For more than 30 years Sylvia Troon has been using puppetry to enhance storytelling for youngsters.
She began writing and illustrating stories as a child before embarking on a career in puppetry, performing shows and running workshops in schools, community venues, and festivals across the Kingdom and beyond.
Sylvia recounts myths, legends, folk and fairy tales from Scotland and around the world.
And she is particularly inspired by Scottish history and landscape, Duncan Williamson’s traveller tales, as well as the life, songs and poems of Robert Burns.
She has made many life-like models and puppets based on these themes.
Recently the popular professional storyteller has been re-writing and illustrating her own favourite stories.
Demand for her work continues to grow from schools, community organisations and Historic Scotland, and she also has connections with Fife Learning Network, Fife Doors Open Days, as well as various events and festivals.
One of these is Pittenweem Arts Festival; she will be making an appearance at St Fillan’s Cave on August 5.
Sylvia studied at the Edinburgh College of Art before becoming an art teacher in Fife schools.
She said: “I have always had an interest in storytelling, particularly for young children.
“My career in puppetry began in the mid 1980s, and then in early 2000 I became a professional storyteller.
“After teaching art in Fife primary and secondary schools, I began making puppets and creating stories for my two sons.
“At Balmerino School in our village, when I was a young parent, the teachers urged me to be a puppeteer.
“My teaching experience helped me to understand the importance of holding the attention of audiences, therefore overcoming any restlessness which leads to discipline problems.
“There were bookings at play groups, after-school clubs and youth clubs, galas and birthday parties.
“Then came the turning points: first the arts organiser in Fife contacted me, then the arts education officer in Stirling, followed by the director of the Netherbow Theatre in Edinburgh, and all started to book me into their arts programmes.”
It snowballed from there with trips to cities and rural areas all over Scotland, the islands and Donegal.
She continued: “I don’t read from a book so I can focus on the audience with freedom, choosing to tell with or without puppets.
“I can adapt the content of the story and the style of delivery to suit the audience.
“People assume because the words ‘stories’ and ‘puppets’ are mentioned that storytellers only work with children, but I like all age groups. I enjoy giving talks to a wide range of adult groups.”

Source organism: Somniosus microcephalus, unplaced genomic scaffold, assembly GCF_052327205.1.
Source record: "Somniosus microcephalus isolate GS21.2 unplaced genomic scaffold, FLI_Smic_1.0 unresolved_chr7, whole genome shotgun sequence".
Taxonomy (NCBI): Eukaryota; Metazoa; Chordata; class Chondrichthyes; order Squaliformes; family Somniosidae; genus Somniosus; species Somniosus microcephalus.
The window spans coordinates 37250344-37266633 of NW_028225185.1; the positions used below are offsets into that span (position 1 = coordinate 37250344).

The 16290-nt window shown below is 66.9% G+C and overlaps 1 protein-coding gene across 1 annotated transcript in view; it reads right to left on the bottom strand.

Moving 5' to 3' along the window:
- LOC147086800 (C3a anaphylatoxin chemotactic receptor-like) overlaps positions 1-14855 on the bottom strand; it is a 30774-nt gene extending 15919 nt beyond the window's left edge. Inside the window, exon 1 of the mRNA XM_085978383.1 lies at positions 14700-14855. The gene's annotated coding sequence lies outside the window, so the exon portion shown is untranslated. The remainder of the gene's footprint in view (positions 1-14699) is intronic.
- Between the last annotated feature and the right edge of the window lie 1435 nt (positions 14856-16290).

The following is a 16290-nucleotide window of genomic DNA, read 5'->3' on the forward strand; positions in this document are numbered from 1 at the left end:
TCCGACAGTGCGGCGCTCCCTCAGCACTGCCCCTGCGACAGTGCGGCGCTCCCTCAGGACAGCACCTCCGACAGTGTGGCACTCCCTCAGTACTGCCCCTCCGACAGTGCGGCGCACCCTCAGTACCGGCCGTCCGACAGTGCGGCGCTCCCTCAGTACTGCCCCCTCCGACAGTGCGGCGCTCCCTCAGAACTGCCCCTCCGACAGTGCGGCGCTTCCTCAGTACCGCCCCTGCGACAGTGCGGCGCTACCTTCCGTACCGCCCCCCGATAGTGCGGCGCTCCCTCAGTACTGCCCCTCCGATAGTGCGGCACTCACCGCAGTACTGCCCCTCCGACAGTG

Sylvia explained how she uses items to tell her tales.
“Like other storytellers I like to use a few props to explain or enhance a story – a beautiful sea shell to hold up to the ear, a little box of golden pieces, a prop can morph into a number of things,” she said.
“I also like to use musical instruments, such as a beautiful flute made by Steve Smart of Fife’s Clydebuilt Puppets, thumb piano, percussion, and my lap-harp (kantele).”
Sylvia’s puppets range from First World War soldiers, to Robert Burns, Andrew Carnegie and Lord Darnley and her attention to detail is incredible.
She uses these to bring her stories to life. She also runs puppetry workshops.
“Feedback is very positive during and after puppetry workshops,” she said.
“Children and adults become very proud of the puppets they’ve made. I am always delighted to see how a puppet frees people up and encourages confidence and communication skills.”
Sylvia has always loved school bookings whether it’s for a puppet show, storytelling, or puppet-making workshop. She is also involved with the Scottish Storytelling Centre in Edinburgh and, closer to home, with the storytelling group Burgh Blethers.
She added: “I feel very lucky. It is often hard work (physically for puppeteers), but I’m never bored.”
How to tell a really good story ...
Sylvia is currently writing and illustrating her most popular stories for children about mermaids, witches, heroes and heroines, giants and dragons. She said: “Children respond best to stories which are dramatic and fun, with a clear, meaningful construction, such as The Fisherman’s Wife or Brownie the Cow. “Younger children like to join in with actions and songs, like The Elves and the Shoemaker and The Runaway Bannock. “Older children prefer to watch and listen but, afterwards, are very keen to ask questions and handle props. Everyone loves a good tale and if a storyteller enjoys telling a story, then he or she will tell it really well.”